Dana Burgess and her daughter Brynn. (Photo: Ania & Tyler Stalman)

Topics: Ethical Living | Culture

Here’s what you were reading this year

From believing in God to believing in Hell, Broadview readers were interested in a range of topics

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As 2019 comes to an end, we’ve compiled a list of what caught your attention on broadview.org. Here are the Top 10 most-viewed articles this year: 


10: My family’s eviction is a symptom of the housing crisis

 

Brianna Bell’s personal account of being forced from her Guelph, Ont. home resonated with readers.

From the column: “I suspect that our townhome will be available for rent a year from now, for a significantly higher monthly rate — and as long as my landlord lives in the house for a year, he’s perfectly within his rights to do so. That is not okay.”

9. Do you believe in God?

 

This commissioning question had writer Alison Brooks-Starks reconsidering becoming a minister.

From the article: “I did research assignments about it, I reflected, I scribbled in my journal. Teary-eyed, I quizzed ministers about it. I feel called to ministry, so why does it scare me?”

8: How this Nobel winner balances physics and faith

 

An active member of her Waterloo, Ont., church, Donna Strickland has spent a lifetime bucking convention.

From the profile: “For her, going to church is about finding inner peace. And church has always been the United Church, right from her childhood in Guelph, Ont. She loves to sit in the sanctuary, quietly singing the hymns — she is an alto — and savouring the reminder that the world is a complex place and that she is just a tiny part of it. ‘Almost every religion is about love,’ she says.”

7. Report projects big drop in Canadian Anglican membership

 

If decline continues at the current rate, the denomination could be extinct by 2040.

From the article: “The Gospel may not always permit optimism, but neither does it permit despair. I believe we have reason to be hopeful. But it may require a sober self-examination, and that requires honesty and courage.”

6. 75-year-old pipeline protester shares what she learned in jail

 

Judith Rees-Thomas chose to go to jail for her activism, but had no idea what to expect.

From the essay:What if I am cold all the time? What if I can’t get comfortable enough to sleep on the thin mattress? As my stomach churned and my mind spun, I remembered my spiritual director suggesting I invite God to be with me in jail. ‘Holy One,’ I prayed, ‘remind me that you are there with me.'”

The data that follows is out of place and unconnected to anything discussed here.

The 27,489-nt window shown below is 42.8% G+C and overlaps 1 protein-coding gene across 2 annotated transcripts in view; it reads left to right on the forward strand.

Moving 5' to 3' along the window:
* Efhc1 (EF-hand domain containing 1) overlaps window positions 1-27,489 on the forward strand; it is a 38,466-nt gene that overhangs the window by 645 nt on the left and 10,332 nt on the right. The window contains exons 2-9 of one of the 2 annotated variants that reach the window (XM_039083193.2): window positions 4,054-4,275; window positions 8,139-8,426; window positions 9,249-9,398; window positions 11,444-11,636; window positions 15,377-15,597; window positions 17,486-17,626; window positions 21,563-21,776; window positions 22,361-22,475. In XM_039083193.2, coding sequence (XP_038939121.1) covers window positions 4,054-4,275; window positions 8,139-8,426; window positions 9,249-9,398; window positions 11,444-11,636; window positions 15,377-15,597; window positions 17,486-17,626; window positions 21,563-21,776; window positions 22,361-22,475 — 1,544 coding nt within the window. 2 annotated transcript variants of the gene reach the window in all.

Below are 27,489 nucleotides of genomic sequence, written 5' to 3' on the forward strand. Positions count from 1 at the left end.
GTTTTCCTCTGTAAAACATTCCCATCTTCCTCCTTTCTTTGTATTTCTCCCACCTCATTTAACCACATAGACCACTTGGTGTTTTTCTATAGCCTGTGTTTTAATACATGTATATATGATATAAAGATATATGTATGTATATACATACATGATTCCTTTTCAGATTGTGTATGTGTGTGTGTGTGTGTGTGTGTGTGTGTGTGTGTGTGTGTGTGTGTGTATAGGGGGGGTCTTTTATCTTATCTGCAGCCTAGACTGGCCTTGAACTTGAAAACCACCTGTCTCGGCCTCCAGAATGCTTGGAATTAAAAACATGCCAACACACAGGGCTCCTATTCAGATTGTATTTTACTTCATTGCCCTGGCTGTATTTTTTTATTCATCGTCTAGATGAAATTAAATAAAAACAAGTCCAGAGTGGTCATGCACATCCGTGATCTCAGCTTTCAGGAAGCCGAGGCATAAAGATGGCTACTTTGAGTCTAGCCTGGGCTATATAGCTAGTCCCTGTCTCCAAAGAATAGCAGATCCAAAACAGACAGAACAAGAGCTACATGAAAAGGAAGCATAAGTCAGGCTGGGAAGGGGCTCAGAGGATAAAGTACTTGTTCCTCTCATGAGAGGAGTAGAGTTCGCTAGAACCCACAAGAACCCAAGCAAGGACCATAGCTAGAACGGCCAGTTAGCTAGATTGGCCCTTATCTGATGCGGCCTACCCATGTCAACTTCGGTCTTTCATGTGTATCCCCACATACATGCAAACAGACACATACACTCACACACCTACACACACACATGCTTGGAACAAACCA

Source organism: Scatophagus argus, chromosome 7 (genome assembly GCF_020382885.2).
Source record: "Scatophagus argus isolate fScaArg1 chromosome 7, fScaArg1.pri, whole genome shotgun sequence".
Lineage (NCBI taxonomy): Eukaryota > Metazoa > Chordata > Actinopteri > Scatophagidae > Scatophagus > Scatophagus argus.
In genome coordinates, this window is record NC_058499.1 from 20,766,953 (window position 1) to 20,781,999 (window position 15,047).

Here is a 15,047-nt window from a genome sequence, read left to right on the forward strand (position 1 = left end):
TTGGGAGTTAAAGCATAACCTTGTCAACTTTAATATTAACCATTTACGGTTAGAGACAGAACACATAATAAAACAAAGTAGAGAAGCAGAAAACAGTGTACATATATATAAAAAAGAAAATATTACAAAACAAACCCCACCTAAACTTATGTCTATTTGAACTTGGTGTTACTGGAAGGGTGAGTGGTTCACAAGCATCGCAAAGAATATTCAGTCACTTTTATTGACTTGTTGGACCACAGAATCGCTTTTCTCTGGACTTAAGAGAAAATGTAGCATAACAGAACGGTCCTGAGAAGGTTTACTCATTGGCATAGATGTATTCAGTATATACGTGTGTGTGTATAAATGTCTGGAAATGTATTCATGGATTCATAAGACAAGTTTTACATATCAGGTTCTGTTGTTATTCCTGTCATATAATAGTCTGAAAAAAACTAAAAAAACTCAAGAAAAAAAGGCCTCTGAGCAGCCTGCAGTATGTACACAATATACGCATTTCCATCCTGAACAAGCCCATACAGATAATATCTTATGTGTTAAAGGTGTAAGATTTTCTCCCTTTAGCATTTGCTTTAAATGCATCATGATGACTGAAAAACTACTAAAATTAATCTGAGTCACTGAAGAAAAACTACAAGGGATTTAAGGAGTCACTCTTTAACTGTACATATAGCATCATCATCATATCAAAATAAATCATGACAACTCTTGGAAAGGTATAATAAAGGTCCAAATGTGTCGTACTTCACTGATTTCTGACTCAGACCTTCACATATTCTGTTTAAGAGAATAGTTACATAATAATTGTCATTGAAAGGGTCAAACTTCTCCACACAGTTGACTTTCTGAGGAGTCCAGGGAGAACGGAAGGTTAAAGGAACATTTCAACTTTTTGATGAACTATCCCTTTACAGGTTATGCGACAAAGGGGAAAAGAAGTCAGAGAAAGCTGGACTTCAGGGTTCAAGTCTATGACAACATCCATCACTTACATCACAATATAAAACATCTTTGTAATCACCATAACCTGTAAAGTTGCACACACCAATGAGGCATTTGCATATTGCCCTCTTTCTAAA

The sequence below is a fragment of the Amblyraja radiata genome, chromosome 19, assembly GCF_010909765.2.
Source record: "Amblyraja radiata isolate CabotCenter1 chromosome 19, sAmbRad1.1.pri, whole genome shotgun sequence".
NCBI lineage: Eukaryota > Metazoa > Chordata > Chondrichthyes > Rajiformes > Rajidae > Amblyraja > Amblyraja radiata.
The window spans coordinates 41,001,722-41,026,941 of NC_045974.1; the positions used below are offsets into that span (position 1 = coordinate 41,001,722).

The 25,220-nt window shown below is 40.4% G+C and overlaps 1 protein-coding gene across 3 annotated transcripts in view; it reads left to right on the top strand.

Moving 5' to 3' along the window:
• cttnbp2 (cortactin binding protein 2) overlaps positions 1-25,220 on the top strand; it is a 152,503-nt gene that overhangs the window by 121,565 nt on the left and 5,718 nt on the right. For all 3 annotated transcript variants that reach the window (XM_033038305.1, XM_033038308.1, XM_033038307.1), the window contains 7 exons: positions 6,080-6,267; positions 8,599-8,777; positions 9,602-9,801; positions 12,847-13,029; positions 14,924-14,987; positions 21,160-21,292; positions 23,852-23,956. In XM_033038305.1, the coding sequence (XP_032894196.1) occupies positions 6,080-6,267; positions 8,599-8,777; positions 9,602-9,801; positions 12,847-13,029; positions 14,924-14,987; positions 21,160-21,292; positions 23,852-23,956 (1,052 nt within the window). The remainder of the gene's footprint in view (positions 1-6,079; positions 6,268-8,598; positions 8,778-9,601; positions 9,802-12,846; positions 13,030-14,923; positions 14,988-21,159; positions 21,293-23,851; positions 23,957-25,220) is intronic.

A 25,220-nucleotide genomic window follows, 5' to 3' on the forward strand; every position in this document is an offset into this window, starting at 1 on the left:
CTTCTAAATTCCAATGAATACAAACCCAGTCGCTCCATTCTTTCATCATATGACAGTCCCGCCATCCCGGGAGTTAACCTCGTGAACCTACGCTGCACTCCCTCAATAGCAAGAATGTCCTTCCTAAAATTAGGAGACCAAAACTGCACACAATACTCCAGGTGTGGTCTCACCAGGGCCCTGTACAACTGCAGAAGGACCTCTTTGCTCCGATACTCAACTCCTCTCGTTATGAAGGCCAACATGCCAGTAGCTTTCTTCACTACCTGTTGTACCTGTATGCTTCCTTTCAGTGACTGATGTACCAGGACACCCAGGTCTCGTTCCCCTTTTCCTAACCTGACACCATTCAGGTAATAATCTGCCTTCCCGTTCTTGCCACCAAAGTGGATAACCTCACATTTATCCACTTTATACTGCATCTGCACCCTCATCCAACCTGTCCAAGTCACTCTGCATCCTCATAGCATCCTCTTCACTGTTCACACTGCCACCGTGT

5. Lower Sackville church starts free meals food truck

 

This initiative, which targets hungry youth and teens who may not show up to church halls for a meal, was a hit with readers.

From the article: “We have a sponsorship from Tim Hortons,” [Rainie] Murphy adds. “The local franchise is sponsoring 100 cups of hot chocolate each night. The owner told us this is something Lower Sackville has needed for a long time.”

4. When I lost my belief in hell, my faith began to unravel

 

Josiah Neufeld’s convictions about eternal damnation were a crucial part of his Christian worldview. What happened when he no longer believed?

From the feature: “I knew with absolute certainty that Yaku was not in hell. In fact, I realized I hadn’t believed in hell for a long time. I’d just been afraid to admit it. Unbelief is a terrifying thing to accept, especially when it’s the one thing that can endanger your immortal soul.”

3: These moms chose their LGBTQ2 kids over their conservative churches

 

When religious institutions reject their kids, these women fight back. They call themselves Mama Bears.

From the article: “Maybe that’s what I will learn on this journey, the understanding of where all that hatred comes from…. I’d really love to find out what happened to make people feel that hateful in the name of God.”

2: Geel, Belgium has a radical approach to mental illness

 

Anne Thériault travelled to a Belgian city that opens its homes to people with mental illness — and delved into the life of the teenaged saint who started it all.

From the feature: “The family-care program isn’t miraculous; it is as profoundly human as Dymphna’s life story. It’s proof of how well we can love each other when we practise radical acceptance.”

1. Lac La Croix pony saved from extinction by the Ojibwe

 

This was our most-read story of the year, by a landslide. In the horse, the people have found a spiritual connection to their past and a way forward in healing trauma.

From the article: “The thing that was so priceless to me…was to show kids, even a few kids in a limited way: you can effect change in the world. You can do something, even if it’s a small something.”

What was your favourite story this year? Let us know in the comments.

Broadview is an award-winning progressive Christian magazine, featuring stories about spirituality, justice and ethical living. For more of our content, subscribe to the magazine today.

Aleysha Haniff is Broadview's assistant digital editor.

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